What’s an IBU? Where did it originate? How is it measured? And what’s the difference between actual and perceived bitterness?

The IBU Origin, Its Measurement And Perceived Taste

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You’ve undoubtedly seen it printed on packaging or read it on a web page. And as a craft beer connoisseur, you probably already know that an IBU is an acronym for International Bitterness Unit. And you’re likely aware that it’s a measurement of the bitterness in a beer. But there’s certainly more to know than that. And this article will explore the origins of the IBU, how it’s measured, and explain the differences between perceived and actual bitterness.

Methods for Measuring Bitterness

The measurement of a beer’s bitterness dates back to the mid-20th century and its process has evolved over time. Before the introduction of the IBU, there were two methods for measuring the bitterness in beer. And here’s where it gets technical:

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In 1955, P. Kolbach and H. Schilfarth extracted the bitter substance from beer by using chloroform and then weighed the dried extract. But the solvent extracted other substances as well and it was necessary to measure the unhopped wort to produce a correction.

The process was refined by F.L. Rigby and J.L. Bethune by taking iso-octane extracts of the acidified beer and diluted them methyl. This produced an alkaline that could be measured by ultraviolet light and those results were agreed upon by a tasting panel.

Seeking improved accuracy, Rigby and Bethune developed Method II in which the iso-octane extract was washed with acidified methanol to remove impurities.

Both methods calculated results as iso-humulones and this process became the industry standard.

Laboratories adopted this method and producing results for the “isohumulone content” in beer became routine. But achieving those results was a lengthy process until A.B. Moltke and M. Meilgaard came along. The pair produced a faster approach by using a higher ultraviolet wavelength that allowed skipping the process of making the extract alkaline or washing it.

Happy ending, right? Not exactly.

Here Comes the IBU

It was accepted by all that the Rigby & Bethune method produced accurate results. But because it was such a lengthy process, faster alternatives were preferred.

Therefore in 1964, the Analysis Committee of the European Brewery Convention (EBC) and the Isohumulone Sub-committee of the American Society of Brewing Chemists (ASBC) conducted studies to determine the accuracy of both methods.

It was initially believed that the Moltke & Meilgaard calculation produced the same results but it was later learned that the sampled beers were all in the same range. Apparently, the Rigby & Bethune and Moltke & Meilgaard methods produce the same results at 28 parts per million (or what would be 28 IBUs).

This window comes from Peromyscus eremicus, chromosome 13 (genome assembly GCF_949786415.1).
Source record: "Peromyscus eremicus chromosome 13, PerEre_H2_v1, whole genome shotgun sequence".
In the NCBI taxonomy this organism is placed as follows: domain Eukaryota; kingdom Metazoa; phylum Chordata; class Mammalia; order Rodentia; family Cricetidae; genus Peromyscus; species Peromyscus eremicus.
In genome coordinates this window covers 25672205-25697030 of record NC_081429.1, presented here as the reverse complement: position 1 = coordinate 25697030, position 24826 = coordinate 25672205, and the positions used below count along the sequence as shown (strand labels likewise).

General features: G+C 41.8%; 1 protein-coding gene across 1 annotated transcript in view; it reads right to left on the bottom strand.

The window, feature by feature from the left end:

But the variation between the two widens as the calculated results move higher or lower along the scale.

Both the EBC and the ASBC concluded that the Rigby & Bethune method was more accurate and they both agreed that it was undesirable to have two methods that produced such varying results.

The two Societies decided to adopt the Rigby & Bethune method to measure the bitterness of beer and that those results would be named “International Bitterness Units”. Note: at that time, the ASBC named the unit to be used in the United States as the “Isohumulone Bitterness Unit” but its values were identical.

For more details regarding the measurement process, have a look at this PDF.

Perceived Versus Actual Bitterness

Bittering hops are added early in the boil and the longer those hops boil, the more bittering acids are released. The IBU is essentially a measurement of how much hop resin (or iso-alpha acids) is in the final product. The IBU scale begins at 0 and doesn’t have a ceiling. The higher the IBU count, the more hop resin is in the beer, and therefore it tastes more bitter, right? Well, not exactly. Those numbers can be deceiving.

Gravity/Hops Ratio Chart

The bitterness can be masked by sweetness, such as what’s found in barley malt sugars. Most of the sugars are consumed by the yeast during fermentation but those that remain are expressed as ending or finishing gravity. For example, let’s say an American Pale Ale and an American Stout have the same alcohol content and the same IBU count. But the finishing gravity for the Pale Ale is 2 degrees Plato and the Stout is 4 degrees Plato. The Pale Ale will taste much more bitter because the Stout has more sugars left following the fermentation.

In Summary

The most important takeaways are that IBUs measure a beer’s bitterness but that count may not be indicative of just how bitter it might taste. Other factors need to be considered as well. Also, measuring IBUs is a complicated science that involves spectrometers, iso-octanes, acids, solvents, and complex machinery like centrifuges.




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